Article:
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Siemens promotes dialogue with outstanding young scientists


Siemens has again invited top students and graduates in the natural sciences to attend this year’s Meeting of Nobel Laureates in Lindau, Germany. The event will give the young scientists the opportunity to attend presentations by selected Laureates and engage in discussion with them. Prior to the Lindau Meeting, the young researchers will convene at Siemens Medical Solutions in Erlangen, Germany, where representatives of academia and industry will discuss future perspectives for attaining and leveraging research excellence.

The Lindau Meeting of Nobel Laureates has been held annually since 1951. Each year discussion focuses on a specific scientific topic. At this year’s Meeting, slated for July 1-6, 2007, Prize Winners in Physiology or Medicine will address the participants. Siemens has invited twelve outstanding students and young scientists from China, India, the U.S. and several European countries to attend the event. The company’s involvement underscores its conviction that outstanding research plays a key role in driving innovation and creating jobs.
Prior to the event in Lindau, on June 28, Dr. Klaus Kleinfeld, President and CEO of Siemens AG, will welcome the students and young scientists to the company’s headquarters in Munich. There these high potentials will be given an overview of Siemens and the megatrends that are shaping the challenges of the 21st century. In addition, Reinhold Achatz – head of Siemens Corporate Research – will talk to the visitors about research and development at Siemens.

As Prof. Dr. Hermann Requardt – member of the Corporate Executive Committee of Siemens AG and head of Corporate Technology – notes, “Top researchers in the public and private sectors will have to cooperate closely in the future, engaging in interdisciplinary dialogue to find answers to the global challenges of tomorrow.“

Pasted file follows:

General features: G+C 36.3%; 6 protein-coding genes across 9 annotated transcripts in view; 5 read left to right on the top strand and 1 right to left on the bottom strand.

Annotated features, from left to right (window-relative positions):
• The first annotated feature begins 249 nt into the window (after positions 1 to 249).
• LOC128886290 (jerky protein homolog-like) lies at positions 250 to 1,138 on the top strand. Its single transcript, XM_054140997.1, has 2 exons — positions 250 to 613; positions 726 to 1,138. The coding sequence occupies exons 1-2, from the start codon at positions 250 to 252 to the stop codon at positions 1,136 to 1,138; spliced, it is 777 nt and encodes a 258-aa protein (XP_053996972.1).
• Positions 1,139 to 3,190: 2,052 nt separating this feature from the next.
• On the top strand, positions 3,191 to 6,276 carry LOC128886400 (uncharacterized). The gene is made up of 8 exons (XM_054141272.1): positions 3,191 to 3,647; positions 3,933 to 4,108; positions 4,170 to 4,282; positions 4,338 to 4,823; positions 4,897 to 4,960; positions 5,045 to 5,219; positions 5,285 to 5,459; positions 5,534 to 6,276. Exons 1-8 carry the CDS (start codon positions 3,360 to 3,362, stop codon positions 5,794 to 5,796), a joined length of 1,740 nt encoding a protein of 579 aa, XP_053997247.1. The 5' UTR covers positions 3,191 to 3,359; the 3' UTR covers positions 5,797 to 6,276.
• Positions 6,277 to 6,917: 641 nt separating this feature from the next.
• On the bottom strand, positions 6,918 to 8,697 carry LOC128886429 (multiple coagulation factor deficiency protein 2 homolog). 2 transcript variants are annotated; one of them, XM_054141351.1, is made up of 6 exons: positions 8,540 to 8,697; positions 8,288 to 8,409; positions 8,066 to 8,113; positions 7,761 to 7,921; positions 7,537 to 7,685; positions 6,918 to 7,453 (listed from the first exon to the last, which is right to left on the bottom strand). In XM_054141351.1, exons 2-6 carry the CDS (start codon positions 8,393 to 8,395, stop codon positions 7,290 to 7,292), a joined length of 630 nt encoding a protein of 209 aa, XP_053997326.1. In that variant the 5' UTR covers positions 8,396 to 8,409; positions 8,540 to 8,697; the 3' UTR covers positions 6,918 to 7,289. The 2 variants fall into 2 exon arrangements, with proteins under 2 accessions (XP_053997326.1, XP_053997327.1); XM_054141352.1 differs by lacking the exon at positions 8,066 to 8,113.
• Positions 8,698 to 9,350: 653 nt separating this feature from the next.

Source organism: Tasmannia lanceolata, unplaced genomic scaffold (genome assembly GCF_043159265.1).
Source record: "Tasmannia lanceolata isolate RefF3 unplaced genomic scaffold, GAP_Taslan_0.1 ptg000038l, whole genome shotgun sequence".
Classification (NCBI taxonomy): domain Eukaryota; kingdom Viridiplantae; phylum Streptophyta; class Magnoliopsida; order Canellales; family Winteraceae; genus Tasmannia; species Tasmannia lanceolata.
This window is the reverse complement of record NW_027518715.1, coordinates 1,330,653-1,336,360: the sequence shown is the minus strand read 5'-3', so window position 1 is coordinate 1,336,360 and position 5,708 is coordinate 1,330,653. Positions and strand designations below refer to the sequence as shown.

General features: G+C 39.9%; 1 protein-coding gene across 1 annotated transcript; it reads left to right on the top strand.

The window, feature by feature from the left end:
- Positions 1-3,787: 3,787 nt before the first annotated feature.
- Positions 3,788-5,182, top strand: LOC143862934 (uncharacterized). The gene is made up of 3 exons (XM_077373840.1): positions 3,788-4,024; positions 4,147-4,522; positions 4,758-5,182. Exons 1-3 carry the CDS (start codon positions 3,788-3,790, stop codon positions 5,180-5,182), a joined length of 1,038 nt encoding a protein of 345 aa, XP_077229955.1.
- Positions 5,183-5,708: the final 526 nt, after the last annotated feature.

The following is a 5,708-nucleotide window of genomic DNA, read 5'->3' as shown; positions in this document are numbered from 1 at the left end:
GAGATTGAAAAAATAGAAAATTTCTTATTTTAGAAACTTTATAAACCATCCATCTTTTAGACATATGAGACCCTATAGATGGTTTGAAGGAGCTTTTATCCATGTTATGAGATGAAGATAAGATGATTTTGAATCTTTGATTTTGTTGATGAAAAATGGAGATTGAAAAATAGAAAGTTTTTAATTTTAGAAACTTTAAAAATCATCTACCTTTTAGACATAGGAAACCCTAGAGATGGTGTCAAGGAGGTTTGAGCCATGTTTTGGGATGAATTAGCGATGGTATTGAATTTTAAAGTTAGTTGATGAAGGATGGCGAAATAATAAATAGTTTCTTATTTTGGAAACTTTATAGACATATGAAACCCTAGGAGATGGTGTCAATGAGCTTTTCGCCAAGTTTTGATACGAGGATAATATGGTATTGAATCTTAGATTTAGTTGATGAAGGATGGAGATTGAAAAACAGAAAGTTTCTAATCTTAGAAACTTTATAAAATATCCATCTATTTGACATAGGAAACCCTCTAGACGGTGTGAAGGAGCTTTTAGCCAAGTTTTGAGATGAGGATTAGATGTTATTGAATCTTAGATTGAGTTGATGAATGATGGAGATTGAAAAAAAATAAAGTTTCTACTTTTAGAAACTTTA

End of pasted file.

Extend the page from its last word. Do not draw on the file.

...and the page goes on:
On Friday, June 29, Siemens will host an event called “Future perspectives – Turning today’s research into tomorrow’s innovations” at the Medical Training Center in Erlangen. Discussion will focus on the efficient networking of knowledge to facilitate the practical application of research and on upcoming challenges in medical research. Speakers include Prof. Dr. Requardt and Prof. Dr. Erich R. Reinhardt, member of the Managing Board of Siemens AG and President of Siemens Medical Solutions, as well as Prof. Dr. Michael Hecker, Chairman of the German Microbiological Society (Deutsche Mikrobiologische Gesellschaft). The presentations will be followed by a podium discussion. As Prof. Dr. Reinhardt remarks, “Advanced medical technology is characterized by highly complex processes. Only by networking the various approaches and solutions will we succeed in safeguarding healthcare quality and efficiency, particularly in view of demographic change and cost increases. That’s why experts from various disciplines must work together closely. Only interdisciplinary teams will succeed in meeting the challenges of our time – and this applies not only to the healthcare sector.”
Siemens’ involvement in the Lindau Nobel Laureate Meeting is part of the Siemens Generation 21 program that bundles the company’s activities in the area of education – from kindergarten to university. At the kindergarten and school level, Siemens supports selected projects to cultivate interest in math, the natural sciences and technology and nurture the talent of outstanding students. At the university level, the company’s activites foster high achievers in the natural sciences and technology and promote cross-fertilization between research and industry.

Siemens AG (Berlin and Munich) is a global powerhouse in electrical engineering and electronics. The company has around 475,000 employees (incl. discontinued operations) working to develop and manufacture products, design and install complex systems and projects, and tailor a wide range of services for individual requirements. Siemens provides innovative technologies and comprehensive know-how to benefit customers in over 190 countries. Founded more than 155 years ago, the company focuses on the areas of Information and Communications, Automation and Control, Power, Transportation, Medical, and Lighting. In fiscal 2006 (ended September 30), Siemens had sales of €87.3 billion and net income of €3.033 billion, according to U.S. GAAP. Further information is available on the Internet at:


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